2019 Howard Crosby Warren Medal

Nora S. Newcombe, Temple University

Citation: “for her distinguished research contributions on fundamental aspects of cognition and development, with emphasis on spatial cognition and the development of memory”

Nora Newcombe has made profound contributions throughout her career to the study of cognitive development in spatial reasoning and memory. Her work draws on insights from developmental and cognitive psychology, from neuroscience, and from education.

In one of her major lines of research, she demonstrated a significant contribution that experiential learning has on the development of spatial cognition. She has shown, for example, that adult mental-rotation skills improve with training; and that play between children and adults with puzzles and blocks contributes to the development of spatial cognition. In other work, she discovered that spatial abilities, such as the ability to use simple maps, develop early in life. These abilities help delineate the basic cognitive mechanisms that are recruited for spatial learning. Finally, she has championed an adaptive combination model of the development of spatial cognition. On this account, information sources are combined using mechanisms that weight the sources based on their potential usefulness. In influential studies, she has provided evidence for this account over a modular account in which geometric and object-oriented information is computed in separate, and encapsulated, modules.

Newcombe has also made major contributions to the study of the development of memory, including the phenomenon of “infantile amnesia”, whereby specific early memories are nearly impossible to retrieve later in life. Newcombe proposes that hippocampal maturation leads to a developmental increase in episodic memory at around 2 years of age. She supports this claim with data from several spatial tasks known to depend on the hippocampus. She further argues and provides evidence that memory in older children (2-6) is characterized by source amnesia, and that memory development during this period is linked to maturation of both the prefrontal cortex and the hippocampus.

Throughout her career, Newcombe has also translated her profound research findings to the improvement of teaching and education, including the teaching of spatial and mathematical reasoning and their relation.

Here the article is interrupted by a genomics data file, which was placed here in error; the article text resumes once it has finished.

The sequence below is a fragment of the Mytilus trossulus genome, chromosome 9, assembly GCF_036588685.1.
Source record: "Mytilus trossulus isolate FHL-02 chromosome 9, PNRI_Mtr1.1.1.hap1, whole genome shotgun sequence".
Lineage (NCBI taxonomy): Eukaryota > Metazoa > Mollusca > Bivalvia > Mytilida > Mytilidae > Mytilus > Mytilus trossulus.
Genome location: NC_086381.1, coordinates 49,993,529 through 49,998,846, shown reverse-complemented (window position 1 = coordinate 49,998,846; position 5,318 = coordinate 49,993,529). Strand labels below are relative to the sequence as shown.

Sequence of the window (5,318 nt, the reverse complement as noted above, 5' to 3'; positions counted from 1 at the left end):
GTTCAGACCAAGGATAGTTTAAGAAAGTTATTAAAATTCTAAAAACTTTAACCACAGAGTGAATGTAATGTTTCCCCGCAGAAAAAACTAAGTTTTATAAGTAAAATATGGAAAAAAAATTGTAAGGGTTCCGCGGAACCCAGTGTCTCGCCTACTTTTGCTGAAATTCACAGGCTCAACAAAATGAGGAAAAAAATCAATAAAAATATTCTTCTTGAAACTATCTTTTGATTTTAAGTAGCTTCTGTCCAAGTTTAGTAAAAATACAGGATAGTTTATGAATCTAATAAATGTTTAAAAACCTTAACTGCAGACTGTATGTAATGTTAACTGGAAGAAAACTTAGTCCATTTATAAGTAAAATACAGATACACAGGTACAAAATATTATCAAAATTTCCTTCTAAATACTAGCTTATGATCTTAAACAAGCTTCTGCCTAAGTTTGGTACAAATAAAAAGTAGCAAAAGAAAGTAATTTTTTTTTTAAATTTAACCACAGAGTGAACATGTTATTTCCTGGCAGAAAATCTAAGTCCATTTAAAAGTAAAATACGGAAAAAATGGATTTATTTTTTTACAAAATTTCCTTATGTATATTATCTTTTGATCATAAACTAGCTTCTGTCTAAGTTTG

Today, for her profound theoretical and empirical contributions to the study of cognition and development, the Society of Experimental Psychologists awards the Howard Crosby Warren Medal to Nora Newcombe.

2019 Norman Anderson Lifetime Achievement Award

Linda B. Smith, Indiana University

Citation: “for her groundbreaking theoretical and empirical work on cognitive development, including comprehensive theories based on dynamic systems, and how the infant’s natural predispositions and visual world interact to guide object name learning.”

Throughout her remarkable career, Linda Smith has made groundbreaking and enormously significant contributions to the study of cognitive development, and is one of the leading cognitive scientists in the world today.

In early classic work, she provided compelling evidence of a developmental trend from overall similarity to dimensional identity classifications. She captured the trend in terms of an elegant quantitative model that placed emphasis on two developing abilities in children’s classifications: the differential weighting of dimensions and the special value placed on dimensional identity.

In her pioneering work with Esther Thelen, Smith developed a comprehensive and detailed theory of early human development based on the principles of dynamic systems theory. She was able to show how by processes of exploration and selection, multimodal experiences form the bases for self-organizing perception-action categories. In addition to providing a general theory of the nature of development processes, the dynamic theory provided solutions to some of the major puzzles of child development.

Another enormous chapter in Smith’s career addressed the question of how young infants are able to acquire so many words so quickly. Her classic proposal of a shape bias in language learning allowed the field to understand how natural predispositions interact with learning mechanisms to carve the world into the categories encoded by language. Her classic findings showed that 2- and 3 year-old children who are given a novel name for an object will extend the name to other objects that are the same shape as the original one, regardless of variations in texture and size. Her discovery and penetrating investigations of the shape bias provided a window on the fundamental mechanisms of word acquisition.

In her recent research, Smith has been obtaining natural environmental statistics showing what infants actually see, and has used those statistics to build models of cognitive and visual development. She has become the leader in an emerging field relating human vision and machine learning of ego-centric vision. Her studies make a compelling case that the infant’s visual environment is very different from that of adults, that it changes with development, and that the inputs created by this environment are a key part of the development of human visual object recognition and object name learning.

Today, the Society of Experimental Psychologists honors her lifetime of contributions by presenting the 2019 Norman Anderson Lifetime Achievement Award to Linda B. Smith